Microbes are microorganisms that can either be a healing or hindering factor in the fitness of the organism they inhabit. One of the more researched specimens is “Otzi the Iceman”, a Neanderthal from the Neolithic age (5350-5100 B.P.) who was found in an Italian alpine glacier whose examination has lead to further finding’s about prehistoric man. Microbes from prehistoric human samples, such as Otzi, have allowed scientists, through various different studies of microbes, to find further information concerning human migration, medical, and dental fields.

Populations of microbes found in human remains can give us hints to the evolution of the prehistoric humans that they embodied (Wirth et al. 2005) and there have been multiple microbial candidates for research in the migration of early humans. Researchers have utilized the human papillomavirus (HPV) as a viral candidate for microbial tracking of ancient populations. HPV was a viable candidate due to its rate of mutation. The HPV-18 variant of the virus can be used to accurately date prehistoric samples due to its similarities with closely related variants found in modern Amazonian and Japanese patients, which allow us to estimate the mutation rate more accurately (Wirth et al. 2005). Another useful mycobacterium for understanding origins of prehistoric man is Heliobacter pylori, a bacterium that can survive within the stomach for decades at a time (Falush et al. 2003). Genetic differences within the populations of H. pylori have been divided into geographic subdivisions (Falush et al. 2003) which can allow us to spot similarities between populations from different geographical locations and infer possible migration patterns of ancient humans.

There were many techniques and substances used as cures and remedies that played a pivotal role in the survival of prehistoric man. The discovery of Otzi allowed scientists to perform anatomical, histological and molecular investigations (Cano et al. 2000) on the organs of a person from the Neolithic age for the first time, and, upon studying the Iceman’s gut, scientists discovered that mosses acidity was used to fight infections. Heliobacter pylori, which was previously mentioned in our article, was found in the Iceman’s system and was hypothesized to be the cause of the heart and gum disease he was found to be suffering from (Handwerk 2016). Today’s discoveries have shown that micro-organisms play a central part in maintaining our health when stress, poor eating habits, antimicrobial drugs, illness, and environmental disruptions make us vulnerable. These health issues cause a variety of systematic and common maladies such as obesity, type 2 diabetes, irritable bowel disease and colon cancer.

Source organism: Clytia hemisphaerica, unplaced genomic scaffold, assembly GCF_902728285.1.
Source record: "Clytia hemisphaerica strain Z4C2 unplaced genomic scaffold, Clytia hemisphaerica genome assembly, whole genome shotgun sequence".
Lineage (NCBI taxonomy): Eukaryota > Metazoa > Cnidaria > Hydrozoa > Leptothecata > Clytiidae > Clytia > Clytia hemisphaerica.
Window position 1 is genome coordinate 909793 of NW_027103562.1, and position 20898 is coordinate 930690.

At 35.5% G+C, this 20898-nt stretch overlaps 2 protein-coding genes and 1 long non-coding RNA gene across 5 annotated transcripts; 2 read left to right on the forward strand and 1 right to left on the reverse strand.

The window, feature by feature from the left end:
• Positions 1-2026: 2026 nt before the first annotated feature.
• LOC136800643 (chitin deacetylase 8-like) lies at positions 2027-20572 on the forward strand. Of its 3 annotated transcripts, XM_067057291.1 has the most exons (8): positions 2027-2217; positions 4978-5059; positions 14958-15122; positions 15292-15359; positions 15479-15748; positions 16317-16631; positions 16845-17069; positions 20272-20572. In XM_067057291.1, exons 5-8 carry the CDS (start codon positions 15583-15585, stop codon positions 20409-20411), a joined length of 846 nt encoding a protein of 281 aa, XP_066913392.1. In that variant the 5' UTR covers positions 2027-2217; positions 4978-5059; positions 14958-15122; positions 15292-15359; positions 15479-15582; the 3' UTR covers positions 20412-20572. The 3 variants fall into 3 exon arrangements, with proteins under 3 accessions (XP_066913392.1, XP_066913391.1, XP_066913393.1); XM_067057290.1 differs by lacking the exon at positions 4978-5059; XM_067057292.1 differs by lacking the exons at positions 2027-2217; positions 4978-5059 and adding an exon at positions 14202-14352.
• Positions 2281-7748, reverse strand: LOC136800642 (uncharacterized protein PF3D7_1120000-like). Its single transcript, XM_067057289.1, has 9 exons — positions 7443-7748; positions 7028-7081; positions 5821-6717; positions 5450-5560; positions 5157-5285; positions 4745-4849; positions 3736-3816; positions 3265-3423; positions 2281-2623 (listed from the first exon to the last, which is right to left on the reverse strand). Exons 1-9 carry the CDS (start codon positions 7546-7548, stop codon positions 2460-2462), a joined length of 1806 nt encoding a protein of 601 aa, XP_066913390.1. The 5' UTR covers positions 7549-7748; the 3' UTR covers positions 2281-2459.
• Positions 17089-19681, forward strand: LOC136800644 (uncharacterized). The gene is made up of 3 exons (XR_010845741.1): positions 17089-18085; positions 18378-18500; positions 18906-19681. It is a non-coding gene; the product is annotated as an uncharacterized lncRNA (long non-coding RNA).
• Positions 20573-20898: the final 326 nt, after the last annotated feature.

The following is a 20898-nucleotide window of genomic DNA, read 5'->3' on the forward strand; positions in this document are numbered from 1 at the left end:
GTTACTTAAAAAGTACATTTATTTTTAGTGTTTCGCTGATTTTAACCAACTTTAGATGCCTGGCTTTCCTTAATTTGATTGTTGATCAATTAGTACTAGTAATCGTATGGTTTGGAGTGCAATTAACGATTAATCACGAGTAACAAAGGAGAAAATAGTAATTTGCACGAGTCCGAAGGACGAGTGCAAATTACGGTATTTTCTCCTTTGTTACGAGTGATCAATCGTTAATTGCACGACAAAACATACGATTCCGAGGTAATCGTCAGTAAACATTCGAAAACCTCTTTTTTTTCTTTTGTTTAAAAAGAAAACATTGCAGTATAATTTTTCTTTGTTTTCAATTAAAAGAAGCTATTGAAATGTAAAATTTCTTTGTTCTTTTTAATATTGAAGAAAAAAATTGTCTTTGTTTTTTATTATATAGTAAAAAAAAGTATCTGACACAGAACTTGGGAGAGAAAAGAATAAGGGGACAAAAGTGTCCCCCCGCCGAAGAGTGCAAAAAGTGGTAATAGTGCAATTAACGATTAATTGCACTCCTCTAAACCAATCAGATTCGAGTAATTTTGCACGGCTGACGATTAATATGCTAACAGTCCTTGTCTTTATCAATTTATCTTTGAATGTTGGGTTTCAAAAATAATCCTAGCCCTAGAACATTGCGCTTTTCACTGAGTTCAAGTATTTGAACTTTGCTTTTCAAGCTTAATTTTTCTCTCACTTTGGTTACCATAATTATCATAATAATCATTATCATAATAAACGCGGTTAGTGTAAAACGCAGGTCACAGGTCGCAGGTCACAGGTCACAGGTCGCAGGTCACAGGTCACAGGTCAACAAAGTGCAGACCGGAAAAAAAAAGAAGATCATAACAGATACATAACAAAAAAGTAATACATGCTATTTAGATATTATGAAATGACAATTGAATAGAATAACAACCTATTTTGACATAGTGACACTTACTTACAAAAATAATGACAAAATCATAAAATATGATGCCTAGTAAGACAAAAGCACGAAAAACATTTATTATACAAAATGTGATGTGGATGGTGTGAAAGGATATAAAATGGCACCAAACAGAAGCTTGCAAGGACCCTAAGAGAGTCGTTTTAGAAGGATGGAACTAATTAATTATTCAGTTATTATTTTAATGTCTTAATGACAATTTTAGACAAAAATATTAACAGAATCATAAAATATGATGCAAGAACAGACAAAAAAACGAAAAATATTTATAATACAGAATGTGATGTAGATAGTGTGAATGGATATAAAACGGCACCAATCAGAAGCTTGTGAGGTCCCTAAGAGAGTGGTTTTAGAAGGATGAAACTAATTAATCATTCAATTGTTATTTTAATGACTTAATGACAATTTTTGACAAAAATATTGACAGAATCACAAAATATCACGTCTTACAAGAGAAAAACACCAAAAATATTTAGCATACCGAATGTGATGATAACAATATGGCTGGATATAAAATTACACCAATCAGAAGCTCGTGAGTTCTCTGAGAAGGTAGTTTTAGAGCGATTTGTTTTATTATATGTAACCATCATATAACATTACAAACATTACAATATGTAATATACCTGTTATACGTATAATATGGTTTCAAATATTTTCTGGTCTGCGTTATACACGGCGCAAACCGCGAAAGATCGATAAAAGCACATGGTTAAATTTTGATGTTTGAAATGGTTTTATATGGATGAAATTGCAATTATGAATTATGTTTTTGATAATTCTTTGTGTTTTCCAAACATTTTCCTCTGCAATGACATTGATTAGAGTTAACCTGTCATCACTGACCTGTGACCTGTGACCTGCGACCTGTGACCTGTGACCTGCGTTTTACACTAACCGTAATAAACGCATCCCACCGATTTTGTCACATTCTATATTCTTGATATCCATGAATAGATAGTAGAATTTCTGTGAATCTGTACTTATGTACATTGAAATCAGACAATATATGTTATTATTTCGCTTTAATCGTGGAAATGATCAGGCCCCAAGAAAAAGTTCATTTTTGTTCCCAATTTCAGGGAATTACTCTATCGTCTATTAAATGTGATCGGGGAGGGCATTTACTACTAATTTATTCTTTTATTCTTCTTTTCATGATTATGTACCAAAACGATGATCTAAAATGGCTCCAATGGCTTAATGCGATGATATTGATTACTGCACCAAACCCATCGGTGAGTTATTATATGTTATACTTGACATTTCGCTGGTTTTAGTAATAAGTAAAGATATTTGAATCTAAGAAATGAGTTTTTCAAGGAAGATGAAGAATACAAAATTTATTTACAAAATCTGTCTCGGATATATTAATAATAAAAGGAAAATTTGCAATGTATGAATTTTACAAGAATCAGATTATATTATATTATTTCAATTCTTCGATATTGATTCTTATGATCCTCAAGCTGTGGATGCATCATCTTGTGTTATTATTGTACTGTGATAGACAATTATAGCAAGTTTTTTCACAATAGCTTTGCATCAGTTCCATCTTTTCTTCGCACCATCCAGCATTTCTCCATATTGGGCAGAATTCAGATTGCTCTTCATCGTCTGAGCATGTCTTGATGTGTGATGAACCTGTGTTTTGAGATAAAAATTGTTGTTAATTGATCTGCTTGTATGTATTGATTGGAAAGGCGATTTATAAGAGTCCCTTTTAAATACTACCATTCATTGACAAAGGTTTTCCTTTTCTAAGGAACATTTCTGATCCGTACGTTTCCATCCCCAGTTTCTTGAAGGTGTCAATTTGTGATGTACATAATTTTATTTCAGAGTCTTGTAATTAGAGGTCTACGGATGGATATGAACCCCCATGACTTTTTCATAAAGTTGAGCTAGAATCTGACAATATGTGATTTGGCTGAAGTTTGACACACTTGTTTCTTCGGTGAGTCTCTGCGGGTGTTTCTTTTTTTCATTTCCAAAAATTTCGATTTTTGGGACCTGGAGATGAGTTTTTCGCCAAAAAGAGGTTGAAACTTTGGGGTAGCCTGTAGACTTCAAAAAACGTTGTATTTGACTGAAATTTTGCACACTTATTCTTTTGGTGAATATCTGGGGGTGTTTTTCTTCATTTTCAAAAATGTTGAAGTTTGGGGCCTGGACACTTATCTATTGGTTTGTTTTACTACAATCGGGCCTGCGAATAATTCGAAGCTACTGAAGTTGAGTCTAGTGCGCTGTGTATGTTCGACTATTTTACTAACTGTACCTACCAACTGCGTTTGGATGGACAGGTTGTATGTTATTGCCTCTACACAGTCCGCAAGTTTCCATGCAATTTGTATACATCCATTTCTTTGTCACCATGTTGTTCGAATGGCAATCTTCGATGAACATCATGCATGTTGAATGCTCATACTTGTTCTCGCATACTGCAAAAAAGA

Recently Warinner et al. have analyzed that “the human oral, gut, skin… microbiota play critical roles in maintaining host health” by heavily aiding in digestion, immune responses, and through competing out harmful bacteria when they try to take root in the body (2015). Many researchers believe that to analyze ancient man’s diet and the resulting oral bacteria would be a step forward in developing more effective treatments and preventative measures in dental care. Treatments for a whole range of medical issues, including rotting teeth and gums, could include specific mixtures of probiotics. A simple method to revitalize and rebalance the human microbiome is to “cut out all of those processed carbs and start eating like our ancestors” (WashingtonsBlog, 2013). Scientists and doctors must now look to the biology of the past and present to address the root of the problem.

Looking at how humans interact with “commensal organisms, pathogens and hosts impact human evolution” (Harkins and Stone, 2014) is a major part in understanding the field of ancient pathogen genomics. In addition, the utilization of microbial samples (such as H. pylori and HPV) can also improve our understanding of the migration history of prehistoric man. Analysis of gut microbiomes have also led to theories of medical practices of prehistoric humans. Consequently, the average human diet has changed drastically from prehistoric to modern times due to the industrialization and globalization of modern society (Warinner et al. 2015). Through the examination of ancient human microbes, scientists have discovered factors in medical, migration and dental fields that have played a crucial role in the survival of prehistoric man